Launching the L-1011
By the beginning of 1968, both Lockheed and McDonnell Douglas had their designs refined, in anticipation of large orders from major U.S. airlines. Lockheed's L-1011 was refined and became the L-1011-385 with a 175 ft (53 m)-long fuselage enabling seating for 250, and a capability of operating economically from La Guardia's 7,000 ft (2,100 m) runway to Chicago with three 37,000-pound-thrust (165 kN) engines. Although these specifications were perfectly ideal for American's operations, the Dallas-based airline announced its selection of the DC-10 on February 19, 1968. Lockheed, shocked by the announcement which put the DC-10 ahead of the L-1011, concentrated on the capability to fly transcontinental range to meet the requirements of other carriers, including Eastern and TWA. By March, the L-1011, by now named "TriStar" in accordance to the manufacturer's tradition of naming aircraft after heavenly bodies, had grown to a maximum gross takeoff weight of 409,000 pounds (185,700 kg), giving a payload of 56,200 pounds (25,500 kg) or 345 passengers. Thrust had grown to 40,000 pounds (178 kN) allowing Mach 0.8 cruising speed at 35,000 ft (10,700 m) over a range of 3,300 miles (5,300 km). In an effort to attract orders, Lockheed agreed to sell under favorable terms if Eastern and TWA selected the L-1011. Finally, on the evening of March 28, TWA came to an agreement with Lockheed, and it was only few hours later when Eastern followed suit. On the morning of March 29, letters of intent for a total of 144 commitments valued at US$2.16 billion were signed and the L-1011 program officially came to a launch. The order included 25 firm and 25 options worth US$860 million from Eastern, 33 firm and 11 options worth US$750 million from TWA, and up to 50 worth US$550 million from British firm Air Holdings Company, which was established to sell or lease the L-1011s to non-U.S. carriers. This value was increased to US$720 million when it was revealed that the order was to be comprised of 30 firm and 20 options. Few days later on April 2, Delta Air Lines added 24 aircraft to the orderbook and Northeast Airlines placed four firm and four options just six days later. These orders were valued at US$360 million and US$50 million respectively. Within a month of the launch date, the L-1011 had attracted a total of 176 commitments worth US$2.74 billion. By this time, the position of Lockheed was reversed with McDonnell Douglas, as they still only had 25 firm and 25 options from American, and that was insufficient for the officials at Long Beach to give a go-ahead with the DC-10. It was not launched until April 26 when United Airlines placed 30 firm and 30 options.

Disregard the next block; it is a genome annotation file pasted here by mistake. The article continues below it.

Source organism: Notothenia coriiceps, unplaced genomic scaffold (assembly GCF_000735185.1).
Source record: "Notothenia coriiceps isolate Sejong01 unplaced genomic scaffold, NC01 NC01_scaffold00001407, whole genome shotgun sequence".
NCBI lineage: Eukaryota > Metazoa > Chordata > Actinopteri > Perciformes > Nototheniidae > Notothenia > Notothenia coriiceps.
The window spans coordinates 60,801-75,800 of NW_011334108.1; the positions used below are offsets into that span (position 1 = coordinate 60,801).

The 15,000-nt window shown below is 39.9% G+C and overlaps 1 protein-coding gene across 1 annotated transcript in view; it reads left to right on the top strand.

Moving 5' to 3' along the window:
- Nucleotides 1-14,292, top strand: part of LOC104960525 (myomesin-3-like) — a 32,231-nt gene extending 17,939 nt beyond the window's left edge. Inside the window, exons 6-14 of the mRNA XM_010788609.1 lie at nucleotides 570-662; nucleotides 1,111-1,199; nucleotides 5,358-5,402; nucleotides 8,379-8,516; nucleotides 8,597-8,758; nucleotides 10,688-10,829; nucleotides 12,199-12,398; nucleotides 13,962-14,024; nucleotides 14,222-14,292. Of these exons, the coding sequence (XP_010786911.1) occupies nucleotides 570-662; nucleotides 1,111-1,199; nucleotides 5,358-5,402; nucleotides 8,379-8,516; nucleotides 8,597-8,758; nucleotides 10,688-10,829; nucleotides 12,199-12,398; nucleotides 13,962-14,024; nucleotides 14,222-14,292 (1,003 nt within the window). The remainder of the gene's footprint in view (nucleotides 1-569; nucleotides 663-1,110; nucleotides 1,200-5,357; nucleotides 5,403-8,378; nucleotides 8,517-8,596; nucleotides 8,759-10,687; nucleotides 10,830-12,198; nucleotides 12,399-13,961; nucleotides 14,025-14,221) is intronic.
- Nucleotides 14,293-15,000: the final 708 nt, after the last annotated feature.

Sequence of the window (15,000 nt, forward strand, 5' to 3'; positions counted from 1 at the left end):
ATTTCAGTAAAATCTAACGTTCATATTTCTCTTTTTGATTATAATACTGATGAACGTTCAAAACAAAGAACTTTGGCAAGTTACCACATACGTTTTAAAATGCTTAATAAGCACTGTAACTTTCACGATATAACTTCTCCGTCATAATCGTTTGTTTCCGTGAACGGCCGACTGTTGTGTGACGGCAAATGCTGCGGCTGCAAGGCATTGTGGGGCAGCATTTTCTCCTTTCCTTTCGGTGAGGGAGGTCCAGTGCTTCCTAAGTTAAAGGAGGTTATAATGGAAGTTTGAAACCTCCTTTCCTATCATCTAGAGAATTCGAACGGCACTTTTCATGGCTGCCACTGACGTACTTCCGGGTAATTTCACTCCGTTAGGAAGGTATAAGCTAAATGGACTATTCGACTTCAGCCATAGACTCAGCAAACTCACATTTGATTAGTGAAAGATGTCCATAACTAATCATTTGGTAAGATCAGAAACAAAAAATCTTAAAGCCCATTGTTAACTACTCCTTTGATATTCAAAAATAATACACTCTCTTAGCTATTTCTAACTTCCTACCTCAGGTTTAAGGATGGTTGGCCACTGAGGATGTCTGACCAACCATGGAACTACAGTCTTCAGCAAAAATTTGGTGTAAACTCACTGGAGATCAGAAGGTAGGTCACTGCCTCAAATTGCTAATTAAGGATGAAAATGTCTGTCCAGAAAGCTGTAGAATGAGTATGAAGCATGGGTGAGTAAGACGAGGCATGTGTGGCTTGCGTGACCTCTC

The initial version of the L-1011 would seat up to 270 passengers in a three-class configuration while it would seat up to 300 in an all-economy layout. The aircraft had full transcontinental capability in a mixed-class layout, and could fly between La Guardia to Chicago on a hot day with maximum capacity. Rolls-Royce was selected as the sole source for TriStar powerplants, with Lockheed's engineers feeling that the British engine manufacturer had custom-made the powerplant to the L-1011 and was committed to future power growth of the engine, after initially evaluating the Pratt & Whitney JT9D and General Electric CF6 engine as well. The new RB211 large-fan engines gave high power with low fuel consumption and low noise level. Initial production version of the TriStar had an overall length of 177 ft 8 in (54.2 m), a height of 55 ft 4 in (18.88 in), and a wingspan of 155 ft 4 in (47.35 m). Six passenger doors were planned, two forward and one just behind the wing on each side, plus a set of aft emergency exits. The fuselage design provided a generous 19-ft-7-in cross section to allow comfortable 8-abreast seating in economy and a luxurious 6-cross first class arrangement. Like the DC-10, the L-1011 featured a underfloor galley for preparing in-flight meals and cart storage during takeoff and landing. The L-1011 was set with a range of 3,160 miles (5,100 km) with a payload of 56,200 pounds (25, 500 kg) at an economical cruise speed of 565 mph (910 kph) or Mach 0.85 at an altitude of 31,000 - 35,000 ft (9,500 - 10,700 m). At a gross weight of 409,000 pounds (186,000 kg) it would takeoff and clear an altitude of 35 ft (10.5 m) in a distance of 8,750 ft (2,670 m).